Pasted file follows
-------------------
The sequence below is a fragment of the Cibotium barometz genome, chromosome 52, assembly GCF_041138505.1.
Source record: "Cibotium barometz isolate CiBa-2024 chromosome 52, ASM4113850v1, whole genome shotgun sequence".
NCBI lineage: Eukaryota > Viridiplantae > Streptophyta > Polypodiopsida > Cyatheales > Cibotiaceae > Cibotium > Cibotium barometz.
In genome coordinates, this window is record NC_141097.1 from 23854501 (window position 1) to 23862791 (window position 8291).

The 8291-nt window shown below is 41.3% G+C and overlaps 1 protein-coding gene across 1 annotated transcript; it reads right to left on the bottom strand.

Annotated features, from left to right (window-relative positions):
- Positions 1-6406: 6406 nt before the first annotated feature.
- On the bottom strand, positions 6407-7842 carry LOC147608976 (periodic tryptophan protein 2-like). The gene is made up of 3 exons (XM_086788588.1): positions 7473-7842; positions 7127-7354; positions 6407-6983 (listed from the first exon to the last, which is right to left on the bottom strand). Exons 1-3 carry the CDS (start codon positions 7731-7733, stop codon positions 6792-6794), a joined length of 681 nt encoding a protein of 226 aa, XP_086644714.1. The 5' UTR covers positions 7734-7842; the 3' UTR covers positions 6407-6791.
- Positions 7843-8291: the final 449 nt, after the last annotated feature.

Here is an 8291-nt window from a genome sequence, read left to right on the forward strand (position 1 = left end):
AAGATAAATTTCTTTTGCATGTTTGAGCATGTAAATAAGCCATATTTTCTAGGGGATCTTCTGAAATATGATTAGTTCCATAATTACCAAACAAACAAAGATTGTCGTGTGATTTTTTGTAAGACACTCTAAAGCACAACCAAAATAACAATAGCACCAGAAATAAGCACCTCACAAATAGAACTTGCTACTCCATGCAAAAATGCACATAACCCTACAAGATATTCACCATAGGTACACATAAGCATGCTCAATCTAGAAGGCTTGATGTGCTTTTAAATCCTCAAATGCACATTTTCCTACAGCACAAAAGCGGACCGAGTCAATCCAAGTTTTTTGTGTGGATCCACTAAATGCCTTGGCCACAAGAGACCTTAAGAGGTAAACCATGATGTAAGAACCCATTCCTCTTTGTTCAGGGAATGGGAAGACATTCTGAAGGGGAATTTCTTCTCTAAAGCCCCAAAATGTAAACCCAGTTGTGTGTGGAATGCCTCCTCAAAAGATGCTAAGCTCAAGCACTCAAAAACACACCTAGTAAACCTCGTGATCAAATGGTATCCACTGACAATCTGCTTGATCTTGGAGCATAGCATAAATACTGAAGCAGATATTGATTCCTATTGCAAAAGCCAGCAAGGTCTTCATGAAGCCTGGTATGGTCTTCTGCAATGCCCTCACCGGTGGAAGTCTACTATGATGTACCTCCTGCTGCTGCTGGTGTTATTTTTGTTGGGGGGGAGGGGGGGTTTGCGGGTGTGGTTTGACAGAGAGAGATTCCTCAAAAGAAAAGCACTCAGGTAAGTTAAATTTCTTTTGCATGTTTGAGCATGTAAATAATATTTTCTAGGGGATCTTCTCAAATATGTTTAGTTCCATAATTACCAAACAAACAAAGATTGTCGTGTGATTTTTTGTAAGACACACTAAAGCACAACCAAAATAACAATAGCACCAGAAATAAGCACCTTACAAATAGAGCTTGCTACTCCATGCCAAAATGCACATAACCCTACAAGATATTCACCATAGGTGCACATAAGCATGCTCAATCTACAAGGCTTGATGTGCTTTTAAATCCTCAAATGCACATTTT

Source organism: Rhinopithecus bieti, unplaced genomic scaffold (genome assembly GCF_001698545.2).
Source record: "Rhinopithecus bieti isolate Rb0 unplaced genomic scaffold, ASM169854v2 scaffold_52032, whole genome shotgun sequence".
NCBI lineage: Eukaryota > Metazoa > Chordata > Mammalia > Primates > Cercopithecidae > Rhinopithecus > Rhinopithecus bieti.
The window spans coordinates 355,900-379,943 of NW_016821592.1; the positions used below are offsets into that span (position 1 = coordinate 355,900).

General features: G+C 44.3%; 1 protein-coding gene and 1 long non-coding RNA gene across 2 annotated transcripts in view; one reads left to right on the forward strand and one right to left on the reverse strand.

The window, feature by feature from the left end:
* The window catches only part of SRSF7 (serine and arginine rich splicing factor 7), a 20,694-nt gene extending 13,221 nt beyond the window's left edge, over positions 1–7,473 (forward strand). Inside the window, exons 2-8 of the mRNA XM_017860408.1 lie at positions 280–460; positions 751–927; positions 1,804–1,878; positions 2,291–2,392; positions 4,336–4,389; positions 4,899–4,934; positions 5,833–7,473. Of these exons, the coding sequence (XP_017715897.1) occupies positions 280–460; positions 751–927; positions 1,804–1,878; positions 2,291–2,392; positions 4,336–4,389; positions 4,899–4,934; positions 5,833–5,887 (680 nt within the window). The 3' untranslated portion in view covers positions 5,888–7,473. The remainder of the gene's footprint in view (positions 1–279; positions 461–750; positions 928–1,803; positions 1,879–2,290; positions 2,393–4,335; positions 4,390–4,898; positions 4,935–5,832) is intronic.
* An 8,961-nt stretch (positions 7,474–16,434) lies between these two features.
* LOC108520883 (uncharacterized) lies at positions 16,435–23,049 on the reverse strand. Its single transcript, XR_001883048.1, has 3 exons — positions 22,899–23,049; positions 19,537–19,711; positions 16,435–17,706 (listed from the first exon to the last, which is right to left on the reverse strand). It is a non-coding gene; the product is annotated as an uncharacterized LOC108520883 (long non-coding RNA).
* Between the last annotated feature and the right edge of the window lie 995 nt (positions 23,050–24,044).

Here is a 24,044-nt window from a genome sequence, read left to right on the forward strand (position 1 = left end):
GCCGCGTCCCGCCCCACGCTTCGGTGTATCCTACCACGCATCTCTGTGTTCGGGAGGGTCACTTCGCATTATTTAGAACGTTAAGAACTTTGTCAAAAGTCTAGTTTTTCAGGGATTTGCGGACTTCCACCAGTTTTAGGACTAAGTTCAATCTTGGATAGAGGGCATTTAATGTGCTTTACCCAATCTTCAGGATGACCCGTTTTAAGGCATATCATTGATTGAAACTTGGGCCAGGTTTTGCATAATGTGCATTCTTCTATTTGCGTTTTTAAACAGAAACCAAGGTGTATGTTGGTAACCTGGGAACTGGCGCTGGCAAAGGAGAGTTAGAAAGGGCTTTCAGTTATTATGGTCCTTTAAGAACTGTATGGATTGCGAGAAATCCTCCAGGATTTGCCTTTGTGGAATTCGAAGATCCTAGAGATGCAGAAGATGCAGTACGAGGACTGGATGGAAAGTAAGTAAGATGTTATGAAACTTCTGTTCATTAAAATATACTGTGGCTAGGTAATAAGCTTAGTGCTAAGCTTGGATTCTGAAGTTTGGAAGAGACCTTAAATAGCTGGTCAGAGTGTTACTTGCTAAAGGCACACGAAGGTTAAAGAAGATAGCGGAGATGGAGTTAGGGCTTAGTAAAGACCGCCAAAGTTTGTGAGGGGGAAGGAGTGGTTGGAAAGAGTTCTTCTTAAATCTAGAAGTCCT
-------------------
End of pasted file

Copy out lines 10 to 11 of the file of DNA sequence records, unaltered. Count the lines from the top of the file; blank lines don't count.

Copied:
Here is an 8291-nt window from a genome sequence, read left to right on the forward strand (position 1 = left end):
AAGATAAATTTCTTTTGCATGTTTGAGCATGTAAATAAGCCATATTTTCTAGGGGATCTTCTGAAATATGATTAGTTCCATAATTACCAAACAAACAAAGATTGTCGTGTGATTTTTTGTAAGACACTCTAAAGCACAACCAAAATAACAATAGCACCAGAAATAAGCACCTCACAAATAGAACTTGCTACTCCATGCAAAAATGCACATAACCCTACAAGATATTCACCATAGGTACACATAAGCATGCTCAATCTAGAAGGCTTGATGTGCTTTTAAATCCTCAAATGCACATTTTCCTACAGCACAAAAGCGGACCGAGTCAATCCAAGTTTTTTGTGTGGATCCACTAAATGCCTTGGCCACAAGAGACCTTAAGAGGTAAACCATGATGTAAGAACCCATTCCTCTTTGTTCAGGGAATGGGAAGACATTCTGAAGGGGAATTTCTTCTCTAAAGCCCCAAAATGTAAACCCAGTTGTGTGTGGAATGCCTCCTCAAAAGATGCTAAGCTCAAGCACTCAAAAACACACCTAGTAAACCTCGTGATCAAATGGTATCCACTGACAATCTGCTTGATCTTGGAGCATAGCATAAATACTGAAGCAGATATTGATTCCTATTGCAAAAGCCAGCAAGGTCTTCATGAAGCCTGGTATGGTCTTCTGCAATGCCCTCACCGGTGGAAGTCTACTATGATGTACCTCCTGCTGCTGCTGGTGTTATTTTTGTTGGGGGGGAGGGGGGGTTTGCGGGTGTGGTTTGACAGAGAGAGATTCCTCAAAAGAAAAGCACTCAGGTAAGTTAAATTTCTTTTGCATGTTTGAGCATGTAAATAATATTTTCTAGGGGATCTTCTCAAATATGTTTAGTTCCATAATTACCAAACAAACAAAGATTGTCGTGTGATTTTTTGTAAGACACACTAAAGCACAACCAAAATAACAATAGCACCAGAAATAAGCACCTTACAAATAGAGCTTGCTACTCCATGCCAAAATGCACATAACCCTACAAGATATTCACCATAGGTGCACATAAGCATGCTCAATCTACAAGGCTTGATGTGCTTTTAAATCCTCAAATGCACATTTT